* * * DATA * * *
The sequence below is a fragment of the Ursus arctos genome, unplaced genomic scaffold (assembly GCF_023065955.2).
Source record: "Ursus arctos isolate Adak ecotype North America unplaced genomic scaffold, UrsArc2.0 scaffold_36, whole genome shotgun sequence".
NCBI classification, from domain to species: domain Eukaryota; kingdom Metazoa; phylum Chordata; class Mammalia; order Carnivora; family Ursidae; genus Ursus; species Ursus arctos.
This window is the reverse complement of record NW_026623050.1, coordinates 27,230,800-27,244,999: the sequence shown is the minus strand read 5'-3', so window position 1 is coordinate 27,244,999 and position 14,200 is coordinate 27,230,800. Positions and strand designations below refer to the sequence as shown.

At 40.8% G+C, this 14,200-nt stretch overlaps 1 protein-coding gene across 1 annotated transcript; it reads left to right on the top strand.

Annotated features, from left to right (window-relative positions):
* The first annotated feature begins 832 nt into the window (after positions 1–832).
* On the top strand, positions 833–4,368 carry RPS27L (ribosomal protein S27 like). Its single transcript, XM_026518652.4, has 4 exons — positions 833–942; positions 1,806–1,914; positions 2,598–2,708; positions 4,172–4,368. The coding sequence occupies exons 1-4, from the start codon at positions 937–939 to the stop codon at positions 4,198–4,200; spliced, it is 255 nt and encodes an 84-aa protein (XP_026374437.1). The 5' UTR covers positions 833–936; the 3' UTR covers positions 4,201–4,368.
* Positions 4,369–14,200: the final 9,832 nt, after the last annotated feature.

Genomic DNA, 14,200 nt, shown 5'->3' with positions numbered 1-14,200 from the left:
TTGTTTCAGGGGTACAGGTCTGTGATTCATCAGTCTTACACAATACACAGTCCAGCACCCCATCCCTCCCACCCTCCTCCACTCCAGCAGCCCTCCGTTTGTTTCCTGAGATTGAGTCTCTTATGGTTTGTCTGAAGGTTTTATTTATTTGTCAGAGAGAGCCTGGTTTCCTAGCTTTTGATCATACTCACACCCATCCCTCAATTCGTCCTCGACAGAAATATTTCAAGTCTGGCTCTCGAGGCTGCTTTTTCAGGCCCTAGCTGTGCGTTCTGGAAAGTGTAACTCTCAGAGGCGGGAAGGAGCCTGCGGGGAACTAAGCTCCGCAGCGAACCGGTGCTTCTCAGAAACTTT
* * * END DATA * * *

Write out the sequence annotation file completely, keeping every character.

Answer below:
The sequence below is a fragment of the Ursus arctos genome, unplaced genomic scaffold (assembly GCF_023065955.2).
Source record: "Ursus arctos isolate Adak ecotype North America unplaced genomic scaffold, UrsArc2.0 scaffold_36, whole genome shotgun sequence".
NCBI classification, from domain to species: domain Eukaryota; kingdom Metazoa; phylum Chordata; class Mammalia; order Carnivora; family Ursidae; genus Ursus; species Ursus arctos.
This window is the reverse complement of record NW_026623050.1, coordinates 27,230,800-27,244,999: the sequence shown is the minus strand read 5'-3', so window position 1 is coordinate 27,244,999 and position 14,200 is coordinate 27,230,800. Positions and strand designations below refer to the sequence as shown.

At 40.8% G+C, this 14,200-nt stretch overlaps 1 protein-coding gene across 1 annotated transcript; it reads left to right on the top strand.

Annotated features, from left to right (window-relative positions):
* The first annotated feature begins 832 nt into the window (after positions 1–832).
* On the top strand, positions 833–4,368 carry RPS27L (ribosomal protein S27 like). Its single transcript, XM_026518652.4, has 4 exons — positions 833–942; positions 1,806–1,914; positions 2,598–2,708; positions 4,172–4,368. The coding sequence occupies exons 1-4, from the start codon at positions 937–939 to the stop codon at positions 4,198–4,200; spliced, it is 255 nt and encodes an 84-aa protein (XP_026374437.1). The 5' UTR covers positions 833–936; the 3' UTR covers positions 4,201–4,368.
* Positions 4,369–14,200: the final 9,832 nt, after the last annotated feature.

Genomic DNA, 14,200 nt, shown 5'->3' with positions numbered 1-14,200 from the left:
TTGTTTCAGGGGTACAGGTCTGTGATTCATCAGTCTTACACAATACACAGTCCAGCACCCCATCCCTCCCACCCTCCTCCACTCCAGCAGCCCTCCGTTTGTTTCCTGAGATTGAGTCTCTTATGGTTTGTCTGAAGGTTTTATTTATTTGTCAGAGAGAGCCTGGTTTCCTAGCTTTTGATCATACTCACACCCATCCCTCAATTCGTCCTCGACAGAAATATTTCAAGTCTGGCTCTCGAGGCTGCTTTTTCAGGCCCTAGCTGTGCGTTCTGGAAAGTGTAACTCTCAGAGGCGGGAAGGAGCCTGCGGGGAACTAAGCTCCGCAGCGAACCGGTGCTTCTCAGAAACTTT